Glucose in interstitial fluid reach the same levels prevail as blood glucose, with a time lag of a few minutes due to its connection with the capillary system. 


The implantation of a sensor into the body is accompanied by growth of encapsulation tissue.


As the diffusion of oxygen to the reaction zone is continuously diminished, the decreasing oxygen availability causes the sensor reading to drift, requiring frequent re-calibration using finger-sticks and test strips.


New technologies to monitor blood glucose levels will not require access to blood.


With diabetes mellitus type 2, the importance of monitoring and the optimal frequency of monitoring are not clear. 

CGM can take a new reading as often as every 60 seconds (although most only take a reading every 5 minutes), allowing for a sampling frequency that is able to provide not just a current blood sugar level, but a record of past measurements; allowing computer systems to project past short-term trends into the future, showing patients where their blood sugar levels are likely headed.

Randomized controlled trials found that self-monitoring of blood glucose does not improve glycosylated hemoglobin (HbA1c) among reasonably well controlled non-insulin treated patients with type 2 diabetes, nor does it lead to significant changes in quality of life.


A recent meta-analysis of 47 randomized controlled trials encompassing 7677 patients showed that self-care management intervention improves glycemic control in diabetics, with an estimated reduction in their glycosylated hemoglobin levels.


Poorly controlled diabetes with HbA1C levels >8%, showed a statistically significant decrease in the HbA1C levels after a 90-day period of seven-point self-monitoring of blood glucose (SMBG) with a relative risk reduction of 0.18%.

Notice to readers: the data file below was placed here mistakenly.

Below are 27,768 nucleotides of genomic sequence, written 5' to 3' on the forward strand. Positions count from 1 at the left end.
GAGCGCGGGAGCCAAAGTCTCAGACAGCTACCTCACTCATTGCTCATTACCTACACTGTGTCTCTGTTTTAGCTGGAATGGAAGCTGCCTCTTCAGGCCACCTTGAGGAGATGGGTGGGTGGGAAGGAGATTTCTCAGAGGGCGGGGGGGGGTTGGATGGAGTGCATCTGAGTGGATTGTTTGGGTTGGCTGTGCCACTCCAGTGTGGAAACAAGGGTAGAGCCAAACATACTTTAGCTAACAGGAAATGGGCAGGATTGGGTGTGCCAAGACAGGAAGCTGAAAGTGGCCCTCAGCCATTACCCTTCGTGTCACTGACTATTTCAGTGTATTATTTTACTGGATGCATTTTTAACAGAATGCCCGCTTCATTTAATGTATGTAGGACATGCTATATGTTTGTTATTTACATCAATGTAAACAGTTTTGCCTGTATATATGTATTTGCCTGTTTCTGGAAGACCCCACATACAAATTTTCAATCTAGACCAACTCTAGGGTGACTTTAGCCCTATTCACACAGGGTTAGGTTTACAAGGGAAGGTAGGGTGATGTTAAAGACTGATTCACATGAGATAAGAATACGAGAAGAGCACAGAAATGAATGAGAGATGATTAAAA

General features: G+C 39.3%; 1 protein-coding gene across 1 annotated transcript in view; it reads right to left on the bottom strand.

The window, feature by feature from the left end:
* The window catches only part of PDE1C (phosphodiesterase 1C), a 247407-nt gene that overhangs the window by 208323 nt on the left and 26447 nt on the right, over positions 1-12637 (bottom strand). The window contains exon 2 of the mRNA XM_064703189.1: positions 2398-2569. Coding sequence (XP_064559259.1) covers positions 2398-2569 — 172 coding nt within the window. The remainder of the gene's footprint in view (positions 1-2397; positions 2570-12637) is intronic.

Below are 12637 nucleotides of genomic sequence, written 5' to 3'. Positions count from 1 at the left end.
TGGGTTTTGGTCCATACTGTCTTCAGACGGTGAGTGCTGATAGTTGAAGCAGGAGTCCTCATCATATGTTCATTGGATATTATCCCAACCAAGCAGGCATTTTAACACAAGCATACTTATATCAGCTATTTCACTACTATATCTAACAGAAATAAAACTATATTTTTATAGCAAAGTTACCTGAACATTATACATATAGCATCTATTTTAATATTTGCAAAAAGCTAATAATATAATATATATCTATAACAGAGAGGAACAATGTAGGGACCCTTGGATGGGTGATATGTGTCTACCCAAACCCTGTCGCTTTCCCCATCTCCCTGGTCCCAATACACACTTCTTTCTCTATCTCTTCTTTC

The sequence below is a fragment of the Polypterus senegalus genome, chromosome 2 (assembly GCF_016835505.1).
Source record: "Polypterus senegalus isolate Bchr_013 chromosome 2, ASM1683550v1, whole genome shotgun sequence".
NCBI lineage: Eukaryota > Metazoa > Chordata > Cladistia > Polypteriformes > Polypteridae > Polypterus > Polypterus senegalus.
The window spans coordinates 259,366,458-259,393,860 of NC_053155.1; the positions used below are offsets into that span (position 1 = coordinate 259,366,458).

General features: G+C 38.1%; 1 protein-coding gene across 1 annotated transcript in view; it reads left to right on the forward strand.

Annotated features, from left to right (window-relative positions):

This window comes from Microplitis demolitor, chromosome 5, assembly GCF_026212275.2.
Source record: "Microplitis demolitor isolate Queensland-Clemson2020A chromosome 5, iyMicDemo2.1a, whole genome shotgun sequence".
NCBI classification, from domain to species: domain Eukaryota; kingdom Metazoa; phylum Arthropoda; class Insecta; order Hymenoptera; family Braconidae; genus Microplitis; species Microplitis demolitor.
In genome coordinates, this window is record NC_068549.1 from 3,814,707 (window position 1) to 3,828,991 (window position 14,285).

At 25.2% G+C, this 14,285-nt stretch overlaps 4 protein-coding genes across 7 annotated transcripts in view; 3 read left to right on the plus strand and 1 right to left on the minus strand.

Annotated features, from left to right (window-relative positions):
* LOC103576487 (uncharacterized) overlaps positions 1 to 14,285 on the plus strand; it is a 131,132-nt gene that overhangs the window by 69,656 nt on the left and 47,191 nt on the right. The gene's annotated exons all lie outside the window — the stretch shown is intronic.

CGM on quality of life showed no effect on patient satisfaction or the patients’ health-related quality of life. 


In the same study, patients with type 2 diabetes mellitus diagnosed greater than one year prior to initiation of CGM , who were not on insulin, experienced a statistically significant reduction in their HbA1C of 0.3% at six months follow up, but a statistically insignificant reduction of 0.1% at twelve months follow up. 


A number of studies have shown evidence that patients with type two diabetes benefit from the use of CGM in terms of improved hemoglobin A-1 C, time spent in the target blood glucose range, and reduced hypoglycemic episodes.


Newly diagnosed patients experienced a statistically significant reduction of 0.5% at 12 months follow up with CGM.


The strategy of intensively lowering blood sugar levels (below 6%) in patients with additional cardiovascular disease risk factors poses more harm than benefit.


Insulin-dependent type 2 diabetics do not need to monitor their blood sugar as frequently as type 1 diabetics.


The routine self-monitoring of blood glucose in people who are not using insulin is of limited additional clinical benefit.

Among patients with type one diabetes and high glycated hemoglobin levels, the use of intermittently scan continuous glucose monitoring with optional alarms for high and low blood glucose levels resulted in a significantly lower glycated hemoglobin level then levels monitored by fingerstick testing.